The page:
·       It was clarified that the climate team was a small team of three staff. The work of its manager was detailed in the report and action plan, including work with children and young people and the provision of training on carbon literacy. The Cabinet Member reiterated that the carbon literacy training was a specialist subject matter, requiring expert input. She clarified that it was not just focussed on single-use plastic but rather the impact of climate change and what mitigations should be made. She challenged the Member to undergo the training. She also referred to the Council’s target to reduce its carbon emissions to net zero by 2030 resulted from a motion to Council which was democratically agreed.


·       The work with children and young people was welcomed, including the Youth Cabinet and projects linked to the Children’s Capital of Culture. It was noted that there was an ongoing commitment to engage with children and young people.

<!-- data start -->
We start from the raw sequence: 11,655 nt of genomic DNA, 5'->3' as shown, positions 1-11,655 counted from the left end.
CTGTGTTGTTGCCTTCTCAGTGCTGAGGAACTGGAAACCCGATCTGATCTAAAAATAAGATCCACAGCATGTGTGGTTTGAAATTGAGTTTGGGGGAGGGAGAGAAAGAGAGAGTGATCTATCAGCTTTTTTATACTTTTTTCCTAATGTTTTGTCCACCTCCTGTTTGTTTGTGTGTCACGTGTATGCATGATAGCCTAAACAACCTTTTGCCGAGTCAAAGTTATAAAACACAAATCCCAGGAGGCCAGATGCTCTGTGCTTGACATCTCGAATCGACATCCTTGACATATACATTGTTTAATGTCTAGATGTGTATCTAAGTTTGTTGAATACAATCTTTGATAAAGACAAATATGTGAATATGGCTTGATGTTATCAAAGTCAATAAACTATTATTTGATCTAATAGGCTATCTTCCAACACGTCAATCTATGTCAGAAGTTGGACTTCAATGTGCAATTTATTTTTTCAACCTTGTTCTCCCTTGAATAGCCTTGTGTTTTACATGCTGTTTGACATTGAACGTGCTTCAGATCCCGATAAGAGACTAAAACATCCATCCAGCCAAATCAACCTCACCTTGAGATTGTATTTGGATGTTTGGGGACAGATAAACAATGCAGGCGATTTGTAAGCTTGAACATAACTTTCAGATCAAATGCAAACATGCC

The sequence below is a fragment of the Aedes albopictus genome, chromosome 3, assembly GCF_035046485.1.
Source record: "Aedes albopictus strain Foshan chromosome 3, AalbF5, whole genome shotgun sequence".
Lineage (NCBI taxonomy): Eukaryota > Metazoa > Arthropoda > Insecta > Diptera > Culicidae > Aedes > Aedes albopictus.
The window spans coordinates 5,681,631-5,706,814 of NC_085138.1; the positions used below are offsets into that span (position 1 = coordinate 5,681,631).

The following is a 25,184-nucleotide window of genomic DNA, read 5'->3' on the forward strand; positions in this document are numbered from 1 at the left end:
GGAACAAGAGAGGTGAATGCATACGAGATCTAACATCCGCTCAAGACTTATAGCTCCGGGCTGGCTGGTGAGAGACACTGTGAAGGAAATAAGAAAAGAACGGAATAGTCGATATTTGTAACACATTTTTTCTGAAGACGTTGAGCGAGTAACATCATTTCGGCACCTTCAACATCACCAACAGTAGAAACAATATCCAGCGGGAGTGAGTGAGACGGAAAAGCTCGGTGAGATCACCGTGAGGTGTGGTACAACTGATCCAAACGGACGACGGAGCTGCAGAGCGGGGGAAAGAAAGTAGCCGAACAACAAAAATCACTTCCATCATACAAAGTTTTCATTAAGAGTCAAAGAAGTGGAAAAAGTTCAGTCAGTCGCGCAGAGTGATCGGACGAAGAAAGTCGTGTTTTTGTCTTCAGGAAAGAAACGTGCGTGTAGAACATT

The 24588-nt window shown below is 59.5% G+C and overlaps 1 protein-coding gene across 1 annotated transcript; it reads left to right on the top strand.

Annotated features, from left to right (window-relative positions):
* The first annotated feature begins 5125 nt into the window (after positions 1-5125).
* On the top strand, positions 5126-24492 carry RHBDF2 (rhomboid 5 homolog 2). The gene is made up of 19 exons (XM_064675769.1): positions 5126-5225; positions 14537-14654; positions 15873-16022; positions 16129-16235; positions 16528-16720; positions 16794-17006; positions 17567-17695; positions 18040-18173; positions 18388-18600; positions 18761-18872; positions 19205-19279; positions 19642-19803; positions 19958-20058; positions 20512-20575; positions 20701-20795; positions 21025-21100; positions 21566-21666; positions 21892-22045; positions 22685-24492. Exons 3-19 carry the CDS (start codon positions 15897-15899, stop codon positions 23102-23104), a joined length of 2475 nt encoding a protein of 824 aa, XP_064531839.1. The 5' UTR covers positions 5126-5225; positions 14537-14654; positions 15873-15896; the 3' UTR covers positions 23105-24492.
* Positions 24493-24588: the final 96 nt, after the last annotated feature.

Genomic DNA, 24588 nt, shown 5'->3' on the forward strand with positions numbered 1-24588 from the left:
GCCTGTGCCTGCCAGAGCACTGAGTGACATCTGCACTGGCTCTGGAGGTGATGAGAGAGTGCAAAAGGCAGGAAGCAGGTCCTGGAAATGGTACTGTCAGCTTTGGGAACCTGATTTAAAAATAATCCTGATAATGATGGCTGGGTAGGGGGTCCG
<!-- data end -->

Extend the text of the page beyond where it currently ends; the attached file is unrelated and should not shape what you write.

·       The importance of councils acting early to address the climate emergency was supported. A view was expressed that there should be greater investment in this area with additional staffing resources. The strategy was welcomed as comprehensive; however, it was suggested that it was more ‘output-based’ rather than focusing on outcomes. The Member was supportive of the actions taken but wanted to know if and how these were making a difference.


·       The Climate Change Manager clarified that whilst she led a small team, there was a wider network of colleagues across each of the directorates who championed specific areas relevant to their area of work. She said that this activity would be captured in future reports. The Cabinet Member added that comparative work with other agencies had been undertaken to demonstrate outcomes, however, acknowledged that this was at an early stage of development.